PVTOL: Parallel Vector Tile Optimizing Library

Dr. Jeremy Kepner (MIT Lincoln Laboratory)

PVTOL Architecture Download: [PowerPoint ~12 MB] [PDF ~6 MB]


In 2006 Multicore processing entered the mainstream. The DoD High Performance Embedded Computing (HPEC) community has been wrestling with the programming challenges presented by multicore computing for several years. The HPEC community got its first taste of multicore computing in 2001 via Bob Graybill's DARPA Polymorphous Computing Architecture (PCA) program. PCA allowed a number of teams to get hands on experience with the 16 core chip developed by the MIT RAW team (led by Prof. Anant Agarwal). Early experiences with this and other tiled processors clearly demonstrated the enormous performance/Watt potential of multicore processors, as well as the large programming difficulties. In response, the HPEC Software Initiative (HPEC-SI) made a number of research investments to prepare the way for integrating multicore processors into the Vector, Signal and Image Processing Library (VSIPL) open software standard. These research projects included efforts to incorporate heterogeneous processors (led by Richard Linderman of AFRL and Miriam Leeser at Northeastern), GPUs (led by Dan Campbell of GTRI), and the development of Parallel VSIPL++ (led by CodeSourcery). In addition, MIT Lincoln Laboratory developed several multicore technologies in the context of Grid computing. These included Hierarchical Arrays (led by Hahn Kim) and Automated Parallel Mapping (led by Nadya Bliss).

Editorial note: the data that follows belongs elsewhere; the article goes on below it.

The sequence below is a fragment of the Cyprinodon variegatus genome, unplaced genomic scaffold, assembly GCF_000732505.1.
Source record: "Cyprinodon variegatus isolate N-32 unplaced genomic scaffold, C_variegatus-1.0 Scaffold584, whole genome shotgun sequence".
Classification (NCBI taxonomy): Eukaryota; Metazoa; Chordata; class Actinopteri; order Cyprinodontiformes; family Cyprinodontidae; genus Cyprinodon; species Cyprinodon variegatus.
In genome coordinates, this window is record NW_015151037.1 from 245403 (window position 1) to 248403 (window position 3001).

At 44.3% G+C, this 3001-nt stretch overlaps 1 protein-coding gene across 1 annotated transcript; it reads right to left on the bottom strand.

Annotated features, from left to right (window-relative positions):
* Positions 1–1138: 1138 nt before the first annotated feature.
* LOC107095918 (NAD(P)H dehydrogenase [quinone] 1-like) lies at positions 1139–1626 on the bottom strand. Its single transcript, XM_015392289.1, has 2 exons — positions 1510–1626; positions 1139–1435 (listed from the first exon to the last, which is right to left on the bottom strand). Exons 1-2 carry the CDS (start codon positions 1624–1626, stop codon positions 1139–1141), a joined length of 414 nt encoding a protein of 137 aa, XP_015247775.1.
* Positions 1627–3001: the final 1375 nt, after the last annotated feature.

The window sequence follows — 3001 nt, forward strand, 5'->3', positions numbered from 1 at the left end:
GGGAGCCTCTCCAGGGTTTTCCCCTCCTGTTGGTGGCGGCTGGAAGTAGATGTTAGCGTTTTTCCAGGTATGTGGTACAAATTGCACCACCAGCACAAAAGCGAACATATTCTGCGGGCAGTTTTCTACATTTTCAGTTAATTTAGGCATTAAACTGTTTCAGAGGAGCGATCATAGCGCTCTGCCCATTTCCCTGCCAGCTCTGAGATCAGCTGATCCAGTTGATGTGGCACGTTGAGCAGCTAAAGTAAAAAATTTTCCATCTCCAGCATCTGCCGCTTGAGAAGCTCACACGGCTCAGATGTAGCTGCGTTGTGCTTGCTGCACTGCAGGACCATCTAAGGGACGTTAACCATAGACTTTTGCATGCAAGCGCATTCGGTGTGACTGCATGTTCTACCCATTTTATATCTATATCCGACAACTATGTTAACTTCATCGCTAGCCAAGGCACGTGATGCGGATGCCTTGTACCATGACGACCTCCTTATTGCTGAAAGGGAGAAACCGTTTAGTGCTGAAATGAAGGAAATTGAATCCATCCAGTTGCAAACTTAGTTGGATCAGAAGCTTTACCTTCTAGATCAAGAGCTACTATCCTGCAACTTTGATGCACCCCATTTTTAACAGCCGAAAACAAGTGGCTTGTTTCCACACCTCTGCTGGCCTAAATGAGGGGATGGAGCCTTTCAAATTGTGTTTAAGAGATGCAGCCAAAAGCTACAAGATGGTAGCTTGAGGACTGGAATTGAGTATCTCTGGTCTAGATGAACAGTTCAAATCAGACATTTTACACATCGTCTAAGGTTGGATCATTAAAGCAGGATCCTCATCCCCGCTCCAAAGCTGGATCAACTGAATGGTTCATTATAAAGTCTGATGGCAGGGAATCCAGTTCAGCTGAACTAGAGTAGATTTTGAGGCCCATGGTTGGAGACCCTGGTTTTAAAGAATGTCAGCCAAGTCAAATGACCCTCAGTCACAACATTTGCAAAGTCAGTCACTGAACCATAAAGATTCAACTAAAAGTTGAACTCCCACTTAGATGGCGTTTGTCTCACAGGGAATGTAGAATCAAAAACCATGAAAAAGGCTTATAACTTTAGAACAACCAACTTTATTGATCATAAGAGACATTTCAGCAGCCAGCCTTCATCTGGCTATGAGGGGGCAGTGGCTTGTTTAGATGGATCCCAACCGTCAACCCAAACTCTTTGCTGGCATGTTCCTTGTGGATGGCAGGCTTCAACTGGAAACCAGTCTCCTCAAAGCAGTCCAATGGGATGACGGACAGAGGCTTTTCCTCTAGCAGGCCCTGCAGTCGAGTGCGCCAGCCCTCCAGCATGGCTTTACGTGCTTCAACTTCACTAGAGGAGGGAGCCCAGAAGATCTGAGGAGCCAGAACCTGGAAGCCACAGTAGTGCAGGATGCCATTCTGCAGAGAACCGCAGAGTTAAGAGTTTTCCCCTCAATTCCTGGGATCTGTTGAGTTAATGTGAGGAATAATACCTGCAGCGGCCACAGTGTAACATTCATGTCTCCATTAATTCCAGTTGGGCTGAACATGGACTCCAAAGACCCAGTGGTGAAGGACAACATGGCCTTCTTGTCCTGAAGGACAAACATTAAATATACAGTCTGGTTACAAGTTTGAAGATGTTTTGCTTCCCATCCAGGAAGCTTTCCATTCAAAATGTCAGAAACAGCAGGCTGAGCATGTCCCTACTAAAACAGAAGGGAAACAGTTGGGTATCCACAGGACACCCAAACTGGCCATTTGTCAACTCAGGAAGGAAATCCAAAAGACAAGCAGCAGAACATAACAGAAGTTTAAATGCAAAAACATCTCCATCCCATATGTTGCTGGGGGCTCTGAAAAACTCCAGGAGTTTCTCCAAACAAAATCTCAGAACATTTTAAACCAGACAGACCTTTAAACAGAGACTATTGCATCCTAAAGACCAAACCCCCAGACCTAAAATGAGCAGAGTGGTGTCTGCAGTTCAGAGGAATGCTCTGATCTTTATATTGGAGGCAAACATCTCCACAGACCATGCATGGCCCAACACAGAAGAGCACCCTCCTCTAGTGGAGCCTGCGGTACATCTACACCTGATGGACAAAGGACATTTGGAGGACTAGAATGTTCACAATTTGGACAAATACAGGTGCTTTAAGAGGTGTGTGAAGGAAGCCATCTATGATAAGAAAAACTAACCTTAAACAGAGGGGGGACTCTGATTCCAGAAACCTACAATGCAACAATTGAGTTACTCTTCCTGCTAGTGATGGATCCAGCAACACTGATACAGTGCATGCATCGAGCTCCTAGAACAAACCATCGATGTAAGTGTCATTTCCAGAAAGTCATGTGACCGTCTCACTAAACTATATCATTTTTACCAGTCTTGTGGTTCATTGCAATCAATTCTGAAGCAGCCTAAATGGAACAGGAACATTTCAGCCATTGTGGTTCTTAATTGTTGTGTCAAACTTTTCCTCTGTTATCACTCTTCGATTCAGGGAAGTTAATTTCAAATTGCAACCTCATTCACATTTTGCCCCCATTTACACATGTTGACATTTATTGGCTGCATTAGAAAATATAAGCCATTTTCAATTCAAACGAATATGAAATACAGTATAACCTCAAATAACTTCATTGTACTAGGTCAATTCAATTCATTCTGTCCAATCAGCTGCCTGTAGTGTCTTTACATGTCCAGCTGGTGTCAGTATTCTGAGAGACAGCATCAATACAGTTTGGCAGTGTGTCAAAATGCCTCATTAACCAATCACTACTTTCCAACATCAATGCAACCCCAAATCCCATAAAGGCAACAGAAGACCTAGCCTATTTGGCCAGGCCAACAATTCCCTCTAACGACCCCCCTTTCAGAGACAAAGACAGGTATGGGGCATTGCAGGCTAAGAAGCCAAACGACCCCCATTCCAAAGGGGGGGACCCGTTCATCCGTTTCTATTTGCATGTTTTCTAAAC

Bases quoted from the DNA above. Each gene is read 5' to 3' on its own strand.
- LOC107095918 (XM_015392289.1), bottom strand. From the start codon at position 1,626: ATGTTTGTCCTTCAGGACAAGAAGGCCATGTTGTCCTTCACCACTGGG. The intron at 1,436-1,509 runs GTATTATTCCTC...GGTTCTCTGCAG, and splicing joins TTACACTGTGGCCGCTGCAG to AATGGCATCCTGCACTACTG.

This research has led to the development by Lincoln of the Parallel Vector Tile Optimizing Library (PVTOL). The PVTOL project (led by Jeremy Kepner) has two goals
  • Create a library that allows multicore processors to be quickly programmed for real signal processing applications.
  • Develop prototype multicore VSIPL extensions for possible adoption by the VSIPL standards body.

    PVTOL Capabilities

    The first real PVTOL applications are expected to be running in late 2007 or early 2008 using the IBM Cell processor on Mercury Computer systems. Lincoln is making available the PVTOL Architecture [PowerPoint ~12 MB] [PDF ~6 MB] to the broader community to encourage the open discussion of the programming challenges and possible solutions presented by multicore processors. The main features of PVTOL are
  • Parallel VSIPL++ look and feel: scalable, portable, high performance.
  • Hierarchical Arrays.
  • Automated Parallel Mapping.
  • Heterogeneous Processors Dispatch Mechanism
    This work was sponsored by the Department of Defense under Air Force Contract FA8721-05-C-0002. Opinions, interpretations, conclusions and recommendations are those of the authors and are not necessarily endorsed by the United States Government.
    MIT Lincoln Laboratory is a federally funded research and development center operated by the Massachusetts Institute of Technology under a contract with the U.S. Air Force. Serving multiple sponsors, the Laboratory conducts advanced R&D for national defense, with particular emphasis on advanced electronics and transfers technology to both government and industry.